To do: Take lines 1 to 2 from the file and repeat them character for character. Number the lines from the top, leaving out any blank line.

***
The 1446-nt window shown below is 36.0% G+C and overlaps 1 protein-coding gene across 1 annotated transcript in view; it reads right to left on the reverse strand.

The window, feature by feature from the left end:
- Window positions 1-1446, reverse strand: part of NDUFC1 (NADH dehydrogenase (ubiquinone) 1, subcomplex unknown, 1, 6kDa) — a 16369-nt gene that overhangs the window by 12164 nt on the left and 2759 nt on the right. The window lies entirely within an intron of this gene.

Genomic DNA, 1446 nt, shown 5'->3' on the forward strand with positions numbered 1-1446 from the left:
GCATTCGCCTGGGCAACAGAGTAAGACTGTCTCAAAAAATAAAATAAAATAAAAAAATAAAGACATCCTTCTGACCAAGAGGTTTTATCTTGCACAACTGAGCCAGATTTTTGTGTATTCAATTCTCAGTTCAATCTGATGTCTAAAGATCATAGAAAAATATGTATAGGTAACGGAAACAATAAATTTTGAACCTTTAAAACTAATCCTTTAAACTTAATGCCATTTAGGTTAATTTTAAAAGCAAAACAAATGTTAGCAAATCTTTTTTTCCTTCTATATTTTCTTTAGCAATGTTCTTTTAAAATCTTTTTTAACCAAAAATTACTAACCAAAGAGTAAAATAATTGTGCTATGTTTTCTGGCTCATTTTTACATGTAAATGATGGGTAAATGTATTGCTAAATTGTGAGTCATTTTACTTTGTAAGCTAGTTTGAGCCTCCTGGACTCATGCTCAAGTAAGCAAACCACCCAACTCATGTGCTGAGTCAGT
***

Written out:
The 1446-nt window shown below is 36.0% G+C and overlaps 1 protein-coding gene across 1 annotated transcript in view; it reads right to left on the reverse strand.

The window, feature by feature from the left end: